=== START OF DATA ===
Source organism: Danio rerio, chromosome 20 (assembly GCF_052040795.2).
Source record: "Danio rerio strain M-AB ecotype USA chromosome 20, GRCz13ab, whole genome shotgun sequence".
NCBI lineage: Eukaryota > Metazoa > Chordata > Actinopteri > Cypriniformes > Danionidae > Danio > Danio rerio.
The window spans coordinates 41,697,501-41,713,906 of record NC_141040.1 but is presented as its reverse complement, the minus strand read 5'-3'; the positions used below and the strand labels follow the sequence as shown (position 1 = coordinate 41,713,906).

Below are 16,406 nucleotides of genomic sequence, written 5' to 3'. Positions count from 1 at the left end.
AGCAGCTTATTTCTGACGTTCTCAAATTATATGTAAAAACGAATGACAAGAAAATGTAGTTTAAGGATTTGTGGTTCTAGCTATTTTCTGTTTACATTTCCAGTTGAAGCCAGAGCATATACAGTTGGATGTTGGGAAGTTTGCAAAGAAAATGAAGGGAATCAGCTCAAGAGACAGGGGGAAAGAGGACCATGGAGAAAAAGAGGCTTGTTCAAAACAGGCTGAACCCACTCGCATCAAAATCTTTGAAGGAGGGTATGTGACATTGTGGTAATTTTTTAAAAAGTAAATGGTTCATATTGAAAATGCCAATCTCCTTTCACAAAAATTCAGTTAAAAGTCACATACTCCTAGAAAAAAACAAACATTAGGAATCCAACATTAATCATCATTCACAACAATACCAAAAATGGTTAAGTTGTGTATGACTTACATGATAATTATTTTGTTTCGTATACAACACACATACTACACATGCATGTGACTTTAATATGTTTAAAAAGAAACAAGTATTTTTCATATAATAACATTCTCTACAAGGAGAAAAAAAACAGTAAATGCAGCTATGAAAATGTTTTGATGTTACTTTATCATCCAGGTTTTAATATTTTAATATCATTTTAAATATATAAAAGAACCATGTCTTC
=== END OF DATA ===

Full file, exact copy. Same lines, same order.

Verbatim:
Source organism: Danio rerio, chromosome 20 (assembly GCF_052040795.2).
Source record: "Danio rerio strain M-AB ecotype USA chromosome 20, GRCz13ab, whole genome shotgun sequence".
NCBI lineage: Eukaryota > Metazoa > Chordata > Actinopteri > Cypriniformes > Danionidae > Danio > Danio rerio.
The window spans coordinates 41,697,501-41,713,906 of record NC_141040.1 but is presented as its reverse complement, the minus strand read 5'-3'; the positions used below and the strand labels follow the sequence as shown (position 1 = coordinate 41,713,906).

Below are 16,406 nucleotides of genomic sequence, written 5' to 3'. Positions count from 1 at the left end.
AGCAGCTTATTTCTGACGTTCTCAAATTATATGTAAAAACGAATGACAAGAAAATGTAGTTTAAGGATTTGTGGTTCTAGCTATTTTCTGTTTACATTTCCAGTTGAAGCCAGAGCATATACAGTTGGATGTTGGGAAGTTTGCAAAGAAAATGAAGGGAATCAGCTCAAGAGACAGGGGGAAAGAGGACCATGGAGAAAAAGAGGCTTGTTCAAAACAGGCTGAACCCACTCGCATCAAAATCTTTGAAGGAGGGTATGTGACATTGTGGTAATTTTTTAAAAAGTAAATGGTTCATATTGAAAATGCCAATCTCCTTTCACAAAAATTCAGTTAAAAGTCACATACTCCTAGAAAAAAACAAACATTAGGAATCCAACATTAATCATCATTCACAACAATACCAAAAATGGTTAAGTTGTGTATGACTTACATGATAATTATTTTGTTTCGTATACAACACACATACTACACATGCATGTGACTTTAATATGTTTAAAAAGAAACAAGTATTTTTCATATAATAACATTCTCTACAAGGAGAAAAAAAACAGTAAATGCAGCTATGAAAATGTTTTGATGTTACTTTATCATCCAGGTTTTAATATTTTAATATCATTTTAAATATATAAAAGAACCATGTCTTC